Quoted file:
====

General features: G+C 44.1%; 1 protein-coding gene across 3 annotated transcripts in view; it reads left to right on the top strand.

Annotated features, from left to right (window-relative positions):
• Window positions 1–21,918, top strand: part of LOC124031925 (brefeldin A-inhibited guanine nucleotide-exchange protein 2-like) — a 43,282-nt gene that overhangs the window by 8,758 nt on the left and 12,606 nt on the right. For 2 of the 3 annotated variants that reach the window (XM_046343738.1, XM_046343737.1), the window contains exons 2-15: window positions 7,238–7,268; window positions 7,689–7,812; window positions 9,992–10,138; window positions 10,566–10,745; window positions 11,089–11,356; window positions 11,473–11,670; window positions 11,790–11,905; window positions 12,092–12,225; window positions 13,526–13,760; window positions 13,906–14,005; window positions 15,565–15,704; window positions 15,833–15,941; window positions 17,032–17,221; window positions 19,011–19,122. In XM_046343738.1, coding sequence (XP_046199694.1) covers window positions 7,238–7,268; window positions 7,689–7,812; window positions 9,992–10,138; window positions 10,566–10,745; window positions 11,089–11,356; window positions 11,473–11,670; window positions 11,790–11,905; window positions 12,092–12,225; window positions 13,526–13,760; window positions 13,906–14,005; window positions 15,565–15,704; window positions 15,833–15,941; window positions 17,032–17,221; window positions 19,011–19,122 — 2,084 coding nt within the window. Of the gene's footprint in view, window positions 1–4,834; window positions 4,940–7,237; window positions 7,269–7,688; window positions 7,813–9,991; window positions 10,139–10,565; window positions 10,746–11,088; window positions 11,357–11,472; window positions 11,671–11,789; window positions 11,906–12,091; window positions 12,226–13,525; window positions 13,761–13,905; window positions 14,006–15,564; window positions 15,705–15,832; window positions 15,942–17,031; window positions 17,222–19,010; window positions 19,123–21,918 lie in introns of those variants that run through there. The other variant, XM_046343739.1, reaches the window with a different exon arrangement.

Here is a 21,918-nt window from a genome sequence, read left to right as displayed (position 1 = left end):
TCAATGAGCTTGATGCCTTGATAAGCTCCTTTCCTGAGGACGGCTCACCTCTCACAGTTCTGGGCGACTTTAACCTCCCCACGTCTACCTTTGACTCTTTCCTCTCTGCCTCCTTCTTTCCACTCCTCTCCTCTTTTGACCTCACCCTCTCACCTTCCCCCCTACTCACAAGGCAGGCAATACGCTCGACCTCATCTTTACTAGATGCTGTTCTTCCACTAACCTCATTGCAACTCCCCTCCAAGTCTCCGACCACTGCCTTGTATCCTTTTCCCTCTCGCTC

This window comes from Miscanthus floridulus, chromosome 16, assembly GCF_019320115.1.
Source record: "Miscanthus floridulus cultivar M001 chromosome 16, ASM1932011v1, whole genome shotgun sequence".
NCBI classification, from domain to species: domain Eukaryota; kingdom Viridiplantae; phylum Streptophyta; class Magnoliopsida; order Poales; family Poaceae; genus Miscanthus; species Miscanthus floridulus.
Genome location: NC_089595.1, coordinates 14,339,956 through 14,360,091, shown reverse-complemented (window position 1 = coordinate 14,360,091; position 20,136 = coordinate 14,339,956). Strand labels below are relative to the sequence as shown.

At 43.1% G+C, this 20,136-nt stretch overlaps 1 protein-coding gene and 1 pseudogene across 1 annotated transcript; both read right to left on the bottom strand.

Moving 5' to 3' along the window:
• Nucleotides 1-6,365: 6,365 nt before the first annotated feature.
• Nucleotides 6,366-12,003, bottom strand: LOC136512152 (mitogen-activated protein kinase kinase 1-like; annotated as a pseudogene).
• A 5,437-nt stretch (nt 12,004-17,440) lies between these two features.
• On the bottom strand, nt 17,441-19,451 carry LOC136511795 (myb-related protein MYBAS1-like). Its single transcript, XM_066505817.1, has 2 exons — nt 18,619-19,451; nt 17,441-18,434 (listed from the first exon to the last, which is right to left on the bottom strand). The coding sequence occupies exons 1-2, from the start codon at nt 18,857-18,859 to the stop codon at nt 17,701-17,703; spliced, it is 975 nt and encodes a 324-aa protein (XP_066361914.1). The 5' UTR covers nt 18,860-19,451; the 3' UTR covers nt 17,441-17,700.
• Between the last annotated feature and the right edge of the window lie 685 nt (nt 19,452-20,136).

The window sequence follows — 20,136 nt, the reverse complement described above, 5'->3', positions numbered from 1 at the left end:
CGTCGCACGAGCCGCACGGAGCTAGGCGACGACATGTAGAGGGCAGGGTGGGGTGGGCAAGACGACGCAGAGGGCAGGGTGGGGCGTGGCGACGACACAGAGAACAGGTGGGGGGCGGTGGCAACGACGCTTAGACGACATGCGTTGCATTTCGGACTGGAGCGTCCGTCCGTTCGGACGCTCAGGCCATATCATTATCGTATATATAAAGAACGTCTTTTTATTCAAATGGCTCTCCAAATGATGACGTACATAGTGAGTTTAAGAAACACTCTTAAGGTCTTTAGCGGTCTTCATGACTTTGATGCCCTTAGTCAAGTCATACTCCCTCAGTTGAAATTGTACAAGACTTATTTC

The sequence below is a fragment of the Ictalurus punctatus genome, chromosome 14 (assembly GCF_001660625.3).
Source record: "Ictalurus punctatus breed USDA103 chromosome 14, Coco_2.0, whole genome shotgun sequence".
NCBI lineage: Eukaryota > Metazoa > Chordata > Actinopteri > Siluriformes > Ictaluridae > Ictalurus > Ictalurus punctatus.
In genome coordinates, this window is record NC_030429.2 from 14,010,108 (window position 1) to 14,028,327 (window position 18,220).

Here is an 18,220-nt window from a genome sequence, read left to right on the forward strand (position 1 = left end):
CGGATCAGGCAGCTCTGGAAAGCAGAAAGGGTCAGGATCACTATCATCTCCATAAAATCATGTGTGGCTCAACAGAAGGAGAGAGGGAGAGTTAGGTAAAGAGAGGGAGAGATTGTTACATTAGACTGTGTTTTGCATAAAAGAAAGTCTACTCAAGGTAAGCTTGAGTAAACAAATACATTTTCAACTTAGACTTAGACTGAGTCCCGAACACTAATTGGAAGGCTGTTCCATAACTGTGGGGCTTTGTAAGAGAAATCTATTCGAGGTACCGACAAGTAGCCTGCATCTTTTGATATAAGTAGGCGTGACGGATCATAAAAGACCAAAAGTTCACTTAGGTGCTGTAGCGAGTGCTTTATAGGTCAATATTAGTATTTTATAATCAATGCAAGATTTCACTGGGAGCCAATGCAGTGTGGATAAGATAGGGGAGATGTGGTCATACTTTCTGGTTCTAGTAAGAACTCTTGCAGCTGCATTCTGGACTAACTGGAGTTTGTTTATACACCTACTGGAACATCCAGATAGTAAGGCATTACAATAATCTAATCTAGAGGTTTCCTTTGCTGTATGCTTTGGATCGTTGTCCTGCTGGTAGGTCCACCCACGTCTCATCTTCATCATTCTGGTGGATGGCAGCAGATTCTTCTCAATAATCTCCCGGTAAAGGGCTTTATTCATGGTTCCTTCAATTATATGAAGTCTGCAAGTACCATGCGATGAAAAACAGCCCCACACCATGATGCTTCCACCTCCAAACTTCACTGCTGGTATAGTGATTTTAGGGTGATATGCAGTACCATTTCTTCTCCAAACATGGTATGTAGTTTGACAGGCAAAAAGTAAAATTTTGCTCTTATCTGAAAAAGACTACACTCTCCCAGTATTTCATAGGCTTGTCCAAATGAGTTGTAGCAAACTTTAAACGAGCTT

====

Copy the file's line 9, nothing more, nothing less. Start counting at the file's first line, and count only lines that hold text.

Genome location: NC_089595.1, coordinates 14,339,956 through 14,360,091, shown reverse-complemented (window position 1 = coordinate 14,360,091; position 20,136 = coordinate 14,339,956). Strand labels below are relative to the sequence as shown.